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So you’re ready to explore the waters of Lancaster County but you’re not quite sure where to begin? With so many options for kayaking and boating in this area of Pennsylvania, including the historic Susquehanna River, it can be difficult to know where to go.
But we’ve put together some information to help guide you to some of Lancaster County’s best paddling spots.
Watersports Around Lancaster County (Kayaking, Canoeing, Boating & Everything Else)
Lancaster County is well placed for access to the Susquehanna River in southwestern Pennsylvania. The Susquehanna River Water Trail can be a fun paddling trip in a kayak or canoe with plenty of creeks and islands to explore along the way.
There are several access points along the 53 mile trail, including a public boat launch at Koser Park in Bainbridge. Because of the various access points along the river, there are plenty of opportunities to stop for a picnic.
There are also a few campgrounds along the route if you’d prefer an overnight trip, including Otter Creek, on the York County side of the river, and Susquehannock State Park, closer to the end of the trail near.
Pequea Creek can be a great place for tubing as well as kayaking. It features a combination of calm waters and small rapids as it winds its way into the Susquehanna River. However, there is a small section of Class III rapids in the Pequea Creek Gorge between Martic Forge and Colemanville Bridge.
Video: Kayaking Pequea Creek Rapids
There are a number of put-ins along the creek, including upstream at the Route 272 bridge. There is also river access Sickman’s Mill, where you can rent tubes to float down the creek.
Just a little way after the Class III rapids, there’s the Pequea Creek Campground, where you can spend the night after your trip. This can be a good spot to stop if you’re hoping to continue your paddling adventure along the Susquehanna.
Muddy Run Power Reservoir
The 100 acre lake at Muddy Run Park can be a relaxing place for kayaking, canoeing, boating and fishing (provided you have a PA fishing permit). However, gasoline powered and inflatable vessels are not allowed on the lake.
Video: Muddy Run Park
There’s a boat dock providing access to the lake, which is free if you’re camping in the park. The dock offers live bait for sale if you’re heading out fishing and you can also rent boats, canoes and kayaks.
As well as the lake, there are hiking trails through the 700 acres of woodland and a picnic area, which can make it a fun place for a family trip and it can also be a good spot for wildlife watching.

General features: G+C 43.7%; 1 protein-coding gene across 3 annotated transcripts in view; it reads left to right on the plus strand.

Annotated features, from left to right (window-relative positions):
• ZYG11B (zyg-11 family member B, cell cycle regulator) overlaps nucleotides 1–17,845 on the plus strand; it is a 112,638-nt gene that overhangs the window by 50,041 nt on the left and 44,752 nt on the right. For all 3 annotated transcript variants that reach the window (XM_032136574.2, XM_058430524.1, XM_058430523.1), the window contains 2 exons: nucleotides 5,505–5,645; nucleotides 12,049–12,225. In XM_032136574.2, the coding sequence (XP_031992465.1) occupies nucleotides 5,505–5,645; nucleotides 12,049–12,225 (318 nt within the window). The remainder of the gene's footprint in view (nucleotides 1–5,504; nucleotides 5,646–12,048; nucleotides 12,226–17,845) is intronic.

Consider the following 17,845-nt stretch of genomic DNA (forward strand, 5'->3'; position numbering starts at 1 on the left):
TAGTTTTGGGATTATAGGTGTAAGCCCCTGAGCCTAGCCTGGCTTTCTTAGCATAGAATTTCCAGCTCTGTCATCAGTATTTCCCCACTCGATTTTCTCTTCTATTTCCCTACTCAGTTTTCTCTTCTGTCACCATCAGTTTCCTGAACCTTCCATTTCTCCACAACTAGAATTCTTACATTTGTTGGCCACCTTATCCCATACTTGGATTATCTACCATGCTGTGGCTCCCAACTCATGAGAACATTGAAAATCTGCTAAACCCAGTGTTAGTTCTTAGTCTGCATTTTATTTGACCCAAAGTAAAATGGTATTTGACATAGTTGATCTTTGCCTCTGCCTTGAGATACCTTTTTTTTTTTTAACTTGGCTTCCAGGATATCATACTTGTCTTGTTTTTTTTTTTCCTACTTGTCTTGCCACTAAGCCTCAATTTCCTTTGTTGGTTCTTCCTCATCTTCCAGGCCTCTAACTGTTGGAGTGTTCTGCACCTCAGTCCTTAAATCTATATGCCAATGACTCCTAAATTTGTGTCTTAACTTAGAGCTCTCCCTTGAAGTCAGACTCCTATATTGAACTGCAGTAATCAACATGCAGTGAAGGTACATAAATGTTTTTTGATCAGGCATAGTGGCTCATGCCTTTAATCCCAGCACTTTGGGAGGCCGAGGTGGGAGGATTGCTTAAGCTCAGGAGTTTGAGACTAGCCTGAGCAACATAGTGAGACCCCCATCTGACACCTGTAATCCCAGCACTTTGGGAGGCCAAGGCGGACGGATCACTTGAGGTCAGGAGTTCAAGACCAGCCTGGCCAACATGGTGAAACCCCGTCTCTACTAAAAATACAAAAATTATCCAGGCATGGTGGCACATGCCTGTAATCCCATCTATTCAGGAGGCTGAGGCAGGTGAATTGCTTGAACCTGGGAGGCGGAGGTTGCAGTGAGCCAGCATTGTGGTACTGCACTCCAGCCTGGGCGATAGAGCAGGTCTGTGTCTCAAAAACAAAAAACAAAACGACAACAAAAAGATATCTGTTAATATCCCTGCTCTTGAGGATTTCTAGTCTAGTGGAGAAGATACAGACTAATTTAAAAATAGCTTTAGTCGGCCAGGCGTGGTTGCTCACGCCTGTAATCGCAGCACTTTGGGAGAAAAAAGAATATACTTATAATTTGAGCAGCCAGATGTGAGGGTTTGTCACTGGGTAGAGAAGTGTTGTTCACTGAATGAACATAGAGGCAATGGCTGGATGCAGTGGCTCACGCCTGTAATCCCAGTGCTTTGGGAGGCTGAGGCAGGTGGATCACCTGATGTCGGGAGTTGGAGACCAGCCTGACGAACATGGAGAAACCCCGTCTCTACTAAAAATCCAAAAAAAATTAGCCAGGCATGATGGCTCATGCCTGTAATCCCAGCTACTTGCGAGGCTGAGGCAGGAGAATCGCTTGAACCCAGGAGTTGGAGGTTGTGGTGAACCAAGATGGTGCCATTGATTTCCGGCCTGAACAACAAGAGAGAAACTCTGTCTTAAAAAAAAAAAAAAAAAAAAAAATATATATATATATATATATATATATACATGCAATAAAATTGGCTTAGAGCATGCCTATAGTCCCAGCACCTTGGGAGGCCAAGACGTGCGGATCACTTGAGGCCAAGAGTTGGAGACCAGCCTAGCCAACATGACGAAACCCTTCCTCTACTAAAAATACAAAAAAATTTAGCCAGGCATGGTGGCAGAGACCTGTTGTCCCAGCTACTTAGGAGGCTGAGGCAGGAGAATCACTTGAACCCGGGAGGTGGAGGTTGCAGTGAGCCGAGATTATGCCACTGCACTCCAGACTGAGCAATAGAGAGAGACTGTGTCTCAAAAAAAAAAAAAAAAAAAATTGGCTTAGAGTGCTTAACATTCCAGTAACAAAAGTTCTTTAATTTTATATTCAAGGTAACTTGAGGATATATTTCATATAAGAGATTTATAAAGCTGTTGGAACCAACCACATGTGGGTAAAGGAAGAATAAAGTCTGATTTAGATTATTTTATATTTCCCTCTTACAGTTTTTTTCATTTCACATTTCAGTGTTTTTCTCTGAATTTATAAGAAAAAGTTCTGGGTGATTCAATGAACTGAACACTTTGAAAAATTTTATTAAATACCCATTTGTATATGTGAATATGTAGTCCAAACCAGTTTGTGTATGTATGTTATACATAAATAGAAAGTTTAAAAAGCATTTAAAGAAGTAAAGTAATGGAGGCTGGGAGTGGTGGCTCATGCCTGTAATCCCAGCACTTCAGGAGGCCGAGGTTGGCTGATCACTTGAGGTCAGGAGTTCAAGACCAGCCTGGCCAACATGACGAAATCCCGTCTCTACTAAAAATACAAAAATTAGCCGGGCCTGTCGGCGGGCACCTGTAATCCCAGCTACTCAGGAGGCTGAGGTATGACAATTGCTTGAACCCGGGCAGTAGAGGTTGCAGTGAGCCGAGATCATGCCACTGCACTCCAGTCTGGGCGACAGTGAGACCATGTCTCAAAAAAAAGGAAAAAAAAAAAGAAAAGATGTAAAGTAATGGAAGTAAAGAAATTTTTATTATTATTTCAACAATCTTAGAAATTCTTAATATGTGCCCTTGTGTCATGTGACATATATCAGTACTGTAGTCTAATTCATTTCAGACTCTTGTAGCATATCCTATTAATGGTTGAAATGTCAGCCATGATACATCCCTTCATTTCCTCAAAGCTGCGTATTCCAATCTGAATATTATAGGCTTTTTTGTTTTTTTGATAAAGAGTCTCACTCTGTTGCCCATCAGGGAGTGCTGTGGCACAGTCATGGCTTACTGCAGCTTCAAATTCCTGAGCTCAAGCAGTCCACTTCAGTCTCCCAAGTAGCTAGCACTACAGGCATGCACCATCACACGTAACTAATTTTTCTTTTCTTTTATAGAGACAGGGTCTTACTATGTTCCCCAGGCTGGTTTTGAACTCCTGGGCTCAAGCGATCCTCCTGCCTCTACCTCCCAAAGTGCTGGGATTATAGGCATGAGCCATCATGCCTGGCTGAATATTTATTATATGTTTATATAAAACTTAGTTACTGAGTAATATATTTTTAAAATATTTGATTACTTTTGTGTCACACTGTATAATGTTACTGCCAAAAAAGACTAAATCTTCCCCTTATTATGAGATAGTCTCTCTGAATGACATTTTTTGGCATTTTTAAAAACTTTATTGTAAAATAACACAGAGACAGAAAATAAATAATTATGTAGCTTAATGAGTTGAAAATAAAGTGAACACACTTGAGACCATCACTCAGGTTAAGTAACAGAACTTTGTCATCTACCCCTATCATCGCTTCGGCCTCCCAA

This is a location for those wanting maximum relaxation (no rapids here!)
The Conestoga River is another river that eventually flows into the Susquehanna River. It’s been designated as a water trail and can be a popular spot for both kayaking and canoeing because of its relaxing scenery and ease of access.
There are several launch and take-out areas for kayaks and canoes, which can make it ideal if you have kids and want to paddle a shorter distance. West Earl Community Park and Stone Quarry Park can be good places to launch your canoe or kayak and allow you to paddle downstream.
The end of the Conestoga River Water Trail is at the point where it meets the Susquehanna River but there are plenty of parks along the way where you can stop for a picnic lunch or a bit of a rest.
No matter where you paddle in Lancaster County, chances are you’re in for a relaxing trip surrounded by nature and peaceful scenery. The waterways in and around Lancaster County can be ideal for exploring the area, whether you’re out for a day trip or several days of adventure.
Have you been on the water in Lancaster County? Tell us about it in the comments section. And remember to share this with your fellow watersports enthusiasts to show them new places to check out.
5 thoughts on “Kayaking, Canoeing And Boating in Lancaster County PA”
Mill Creek at Lancaster County Park. Returning to kayaking after many years away and now A 63 coming back in looking for relaxed kayaking and Class 0 – 1 easy access sections so I can take my wife. For me Class 0 – 2. Exploring Mill Creek at LCP Covered Bridge. Good clear put in under bridge. Parking 50 – 100 yards away (park lot and kept grass to put in. The stream has a very gentle current in this area with some sections having modest current. I paddled up stream from the covered bridge about 1/2 mile + – so far I haven’t seen anything more than a slightly challenging current when paddling up stream. I did not go down stream from the bridge by more than 1500 yards +/-. Lots more to explore and confirm suitable for novice – beginner kayaking. Looking for Mill Creek and Conestoga river put-in / take out locations w parking. Getting to know area. Used to do Muddy Creek. Nice to be back on the water!
Hi Carl. Thanks for sharing! Keep paddling 🙂
The level for Pequea in that video is pretty high. It is normally around 200 cfs. At that level the only class 3 rapid is Suzies Hole, there is a sign warning paddlers of Suzies and there is even a beach with a walkway to a trail right below the sign that will take you below Suzies. After that, there are 2 more class 2 rapids that are short and sweet. You guys are welcome to use any videos of mine for your website. I may even be able to help you guys with videos of kayaking destinations in northeastern Maryland and southeastern PA.
Hi Tristian. Thanks for the comment. Do you have a YouTube channel?
Yes, my YouTube channel is https://www.youtube.com/channel/UC2ZyjXqGvzq7WSKdrm3S_kA … I am the person who created that video of Pequea. Hope this helps!